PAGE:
National Bank of Kuwait hopes to keep 2009 net profit steady, its chief executive said yesterday, despite a dive in fourth-quarter profit partly on provisions to offset the impact of the global financial crisis.
Shares in NBK, the country's biggest bank by assets, rose after the results, which were accompanied by a recommendation for a 45 per cent cash dividend and 10 per cent bonus share issue.
Fourth-quarter net profit fell 78 per cent to 11.6 million dinars (Dh148 million or $40.18m), according to Reuters calculations, against expectations from Global Investment House analysts in December of 65 million.
Full-year 2008 profit fell to 255.3 million dinars from 273.6 million in 2007, the bank said.
NBK took voluntary provisions of KWD45 million as a precaution, Chief Executive Ibrahim Dabdoub said. Without the provisions, net profit would have grown by 10 per cent in 2008.
Dabdoub said he hopes to keep 2009 net profit stable at last year's level but warned this year would be difficult because of the global crisis.
"To be realistic we... say hopefully we will be able to reach, this year, last year's figure," he said when asked to give a profit forecast for 2009.
The bank expects retail lending to rise this year and corporate lending to be flat, he added.
NBK will slow down foreign expansions but still plans to set up an Islamic lender in Switzerland, Dabdoub said.
"We will be slowing down our expansion unless we see a good acquisition opportunity," he said. "(Switzerland) has not been done. We are still waiting until we agree with our partners on a strategy."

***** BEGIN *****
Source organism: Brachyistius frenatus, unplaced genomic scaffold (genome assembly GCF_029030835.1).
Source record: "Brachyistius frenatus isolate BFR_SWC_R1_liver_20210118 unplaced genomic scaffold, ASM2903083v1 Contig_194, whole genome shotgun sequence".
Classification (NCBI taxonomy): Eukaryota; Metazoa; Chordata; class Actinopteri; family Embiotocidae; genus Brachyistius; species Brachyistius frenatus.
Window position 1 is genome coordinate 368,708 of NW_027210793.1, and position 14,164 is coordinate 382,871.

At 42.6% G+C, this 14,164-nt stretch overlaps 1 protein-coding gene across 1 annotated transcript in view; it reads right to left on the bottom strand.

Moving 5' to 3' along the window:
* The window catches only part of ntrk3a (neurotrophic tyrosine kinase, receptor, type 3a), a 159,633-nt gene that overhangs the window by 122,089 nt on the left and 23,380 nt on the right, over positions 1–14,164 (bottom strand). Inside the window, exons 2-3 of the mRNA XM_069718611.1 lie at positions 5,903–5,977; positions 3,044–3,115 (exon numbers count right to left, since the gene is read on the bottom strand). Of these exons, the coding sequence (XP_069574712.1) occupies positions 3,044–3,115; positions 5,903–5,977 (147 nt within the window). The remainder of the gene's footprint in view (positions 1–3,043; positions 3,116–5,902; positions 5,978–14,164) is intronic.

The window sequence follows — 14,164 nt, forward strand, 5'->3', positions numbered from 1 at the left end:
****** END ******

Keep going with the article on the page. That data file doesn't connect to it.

NBK has been expanding abroad to offset rising competition at home by buying Al Watany Bank of Egypt and a 40 per cent stake of an unlisted Istanbul-based Turkish bank in 2007.
Dabdoub said the bank is still eyeing expansion opportunities in Syria and North Africa "but it takes time".
Both Egypt's Watany and Qatar's IBQ performed well last year, he said without giving details.
Operating income for the year rose 20 per cent to $1.84 billion last year, compared to 2007, NBK said in the statement.
Earnings per share in 2008 fell to 95 fils, compared with 112 fils a year earlier.
No credit for investment firms
Some Kuwaiti banks have stopped certain credit lines they had opened for a number of local investment and real estate companies facing liquidity shortages.
The banks stopped the credit lines without giving a prior notice to the companies with which they had signed agreements for these facilities before the start of the liquidity crisis, Al Watan daily reported.
This move is likely to negatively affect real estate companies in particular which need the funds to finance their projects.
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